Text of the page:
Spatial backshore processes were investigated through field observations of topography and median sand grain size at a sandy beach facing the Pacific Ocean in Japan. A comparison of the backshore profile and cross-shore distribution of the median sand grain size in 1999 and 2004 revealed an unusual sedimentary process in which sand was coarsened in a depositional area in the 5-year period, although sediment is generally coarsened in erosional areas. In support of these observations, monthly spatial field analyses carried out in 2004 demonstrated a remarkable backshore coarsening process triggered by sedimentation in the seaward part of the backshore during a storm event. In order to elucidate mechanisms involved in the backshore coarsening process, thresholds of movable sand grain size under wave and wind actions (a uniform parameter for both these cases) in the onshore and offshore directions were estimated using wave, tide, and wind data. The cross-shore distributions of the estimated thresholds provided reasonable values and demonstrated a coarsening mechanism involving the intermediate zone around the shoreline under alternating wave and wind actions as a result of which coarse sand was transported toward the seaward part of the backshore by large waves during storms and then toward the landward part by strong onshore winds. The 5-year backshore coarsening is most certainly explained by repetition of short-term coarsening mechanisms caused by wave-induced sand transport occurring from the nearshore to the intermediate zone.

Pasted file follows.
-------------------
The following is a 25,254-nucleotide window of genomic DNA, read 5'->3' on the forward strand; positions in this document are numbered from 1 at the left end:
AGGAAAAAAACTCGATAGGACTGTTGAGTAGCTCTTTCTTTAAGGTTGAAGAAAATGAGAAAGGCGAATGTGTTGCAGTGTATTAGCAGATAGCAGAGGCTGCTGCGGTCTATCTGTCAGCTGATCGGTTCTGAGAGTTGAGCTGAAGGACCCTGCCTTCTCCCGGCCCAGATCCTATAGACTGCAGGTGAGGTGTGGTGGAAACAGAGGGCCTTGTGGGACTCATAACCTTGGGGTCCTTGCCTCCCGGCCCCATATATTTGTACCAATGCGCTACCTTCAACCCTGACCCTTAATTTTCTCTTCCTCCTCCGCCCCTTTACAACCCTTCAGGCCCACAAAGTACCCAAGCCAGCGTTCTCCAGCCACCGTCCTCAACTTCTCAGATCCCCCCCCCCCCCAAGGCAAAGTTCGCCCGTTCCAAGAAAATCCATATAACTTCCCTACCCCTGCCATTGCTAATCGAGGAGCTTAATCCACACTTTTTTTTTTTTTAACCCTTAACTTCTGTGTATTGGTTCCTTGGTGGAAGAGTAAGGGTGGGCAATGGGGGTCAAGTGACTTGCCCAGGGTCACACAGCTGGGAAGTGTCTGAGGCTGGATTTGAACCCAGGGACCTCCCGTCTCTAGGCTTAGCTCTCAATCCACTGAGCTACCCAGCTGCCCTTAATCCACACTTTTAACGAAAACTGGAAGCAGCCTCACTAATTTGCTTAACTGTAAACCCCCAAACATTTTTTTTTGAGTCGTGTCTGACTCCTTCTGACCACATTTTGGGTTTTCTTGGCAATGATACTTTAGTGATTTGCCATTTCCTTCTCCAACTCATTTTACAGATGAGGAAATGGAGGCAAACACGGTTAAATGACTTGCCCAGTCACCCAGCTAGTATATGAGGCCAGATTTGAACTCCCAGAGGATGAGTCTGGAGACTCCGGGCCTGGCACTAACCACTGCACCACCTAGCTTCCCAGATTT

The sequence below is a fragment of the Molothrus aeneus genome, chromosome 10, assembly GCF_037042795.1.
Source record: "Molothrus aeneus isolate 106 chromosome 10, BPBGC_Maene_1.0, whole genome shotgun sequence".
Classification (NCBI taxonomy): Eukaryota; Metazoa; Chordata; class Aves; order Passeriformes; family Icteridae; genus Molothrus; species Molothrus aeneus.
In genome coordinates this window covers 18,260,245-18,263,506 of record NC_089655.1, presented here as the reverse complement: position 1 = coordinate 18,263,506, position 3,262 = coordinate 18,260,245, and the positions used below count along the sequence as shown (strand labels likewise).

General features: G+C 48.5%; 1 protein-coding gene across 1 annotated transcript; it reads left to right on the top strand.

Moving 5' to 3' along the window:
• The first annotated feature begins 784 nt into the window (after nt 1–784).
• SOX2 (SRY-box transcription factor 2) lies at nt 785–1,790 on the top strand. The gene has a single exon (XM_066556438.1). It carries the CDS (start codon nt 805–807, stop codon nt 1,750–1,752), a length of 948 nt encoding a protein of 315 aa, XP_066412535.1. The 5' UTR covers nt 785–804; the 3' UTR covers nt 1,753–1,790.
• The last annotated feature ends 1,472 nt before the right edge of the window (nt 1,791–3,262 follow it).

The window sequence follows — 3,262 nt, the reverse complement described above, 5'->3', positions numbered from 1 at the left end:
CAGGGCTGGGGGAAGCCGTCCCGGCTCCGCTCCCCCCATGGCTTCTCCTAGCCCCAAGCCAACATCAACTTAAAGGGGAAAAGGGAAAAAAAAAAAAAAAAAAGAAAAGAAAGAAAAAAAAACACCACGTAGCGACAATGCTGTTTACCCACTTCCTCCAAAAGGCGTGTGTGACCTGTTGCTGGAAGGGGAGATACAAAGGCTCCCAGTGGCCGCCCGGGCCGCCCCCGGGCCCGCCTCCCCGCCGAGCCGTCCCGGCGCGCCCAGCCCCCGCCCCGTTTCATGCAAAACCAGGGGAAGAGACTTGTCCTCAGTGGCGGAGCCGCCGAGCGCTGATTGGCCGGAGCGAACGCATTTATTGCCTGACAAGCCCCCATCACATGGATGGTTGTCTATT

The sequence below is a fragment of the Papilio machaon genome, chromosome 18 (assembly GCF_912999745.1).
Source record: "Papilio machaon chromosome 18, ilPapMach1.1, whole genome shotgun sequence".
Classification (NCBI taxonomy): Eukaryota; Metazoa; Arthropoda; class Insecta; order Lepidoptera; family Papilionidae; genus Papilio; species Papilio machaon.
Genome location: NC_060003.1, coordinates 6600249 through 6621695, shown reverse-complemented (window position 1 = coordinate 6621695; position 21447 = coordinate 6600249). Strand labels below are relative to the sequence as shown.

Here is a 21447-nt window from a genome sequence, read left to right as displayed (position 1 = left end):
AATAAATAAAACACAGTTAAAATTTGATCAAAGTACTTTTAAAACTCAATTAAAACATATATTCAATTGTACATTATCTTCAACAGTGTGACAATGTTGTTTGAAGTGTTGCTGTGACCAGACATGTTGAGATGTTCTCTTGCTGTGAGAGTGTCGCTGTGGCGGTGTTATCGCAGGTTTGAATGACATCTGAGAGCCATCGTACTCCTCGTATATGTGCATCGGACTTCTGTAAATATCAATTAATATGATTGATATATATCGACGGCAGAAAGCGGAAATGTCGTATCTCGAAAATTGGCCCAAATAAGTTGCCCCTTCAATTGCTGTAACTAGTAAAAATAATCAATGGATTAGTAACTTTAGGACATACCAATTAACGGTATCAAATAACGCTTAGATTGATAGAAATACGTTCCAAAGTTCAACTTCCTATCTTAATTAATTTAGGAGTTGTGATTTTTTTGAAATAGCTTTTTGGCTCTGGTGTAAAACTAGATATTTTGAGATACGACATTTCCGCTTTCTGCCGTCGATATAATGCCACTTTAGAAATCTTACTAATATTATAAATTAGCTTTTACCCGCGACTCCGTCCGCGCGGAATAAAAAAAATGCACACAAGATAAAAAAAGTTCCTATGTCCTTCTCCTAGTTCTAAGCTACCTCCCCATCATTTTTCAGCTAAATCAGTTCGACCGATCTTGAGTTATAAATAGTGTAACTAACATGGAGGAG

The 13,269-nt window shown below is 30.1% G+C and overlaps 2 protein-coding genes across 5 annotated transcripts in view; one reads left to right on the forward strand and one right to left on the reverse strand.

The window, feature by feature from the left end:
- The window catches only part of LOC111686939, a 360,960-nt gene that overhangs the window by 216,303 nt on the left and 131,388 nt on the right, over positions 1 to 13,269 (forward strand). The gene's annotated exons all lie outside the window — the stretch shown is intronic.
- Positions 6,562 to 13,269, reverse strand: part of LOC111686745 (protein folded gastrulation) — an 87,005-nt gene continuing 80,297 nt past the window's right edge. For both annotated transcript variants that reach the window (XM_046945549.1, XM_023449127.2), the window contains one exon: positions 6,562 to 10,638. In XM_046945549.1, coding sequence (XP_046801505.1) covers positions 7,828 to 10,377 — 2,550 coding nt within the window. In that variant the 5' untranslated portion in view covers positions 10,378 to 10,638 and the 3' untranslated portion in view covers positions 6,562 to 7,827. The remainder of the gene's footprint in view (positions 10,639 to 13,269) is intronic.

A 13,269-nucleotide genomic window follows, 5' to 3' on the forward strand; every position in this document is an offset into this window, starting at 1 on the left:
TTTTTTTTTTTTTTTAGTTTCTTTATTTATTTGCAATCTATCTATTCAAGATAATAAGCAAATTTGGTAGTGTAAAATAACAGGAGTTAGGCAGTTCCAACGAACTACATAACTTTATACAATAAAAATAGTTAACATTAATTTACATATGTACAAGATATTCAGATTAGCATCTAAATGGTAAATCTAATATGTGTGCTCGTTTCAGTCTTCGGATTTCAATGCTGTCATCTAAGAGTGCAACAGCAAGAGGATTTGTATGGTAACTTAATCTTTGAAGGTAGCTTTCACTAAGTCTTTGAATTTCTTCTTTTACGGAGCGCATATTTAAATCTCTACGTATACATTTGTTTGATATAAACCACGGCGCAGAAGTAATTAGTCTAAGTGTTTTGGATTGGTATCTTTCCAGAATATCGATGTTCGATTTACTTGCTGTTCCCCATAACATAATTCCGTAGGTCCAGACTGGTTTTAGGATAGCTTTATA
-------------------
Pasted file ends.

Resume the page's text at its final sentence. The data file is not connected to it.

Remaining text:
ASJC Scopus subject areas
- Geography, Planning and Development
- Earth-Surface Processes
- Earth and Planetary Sciences (miscellaneous)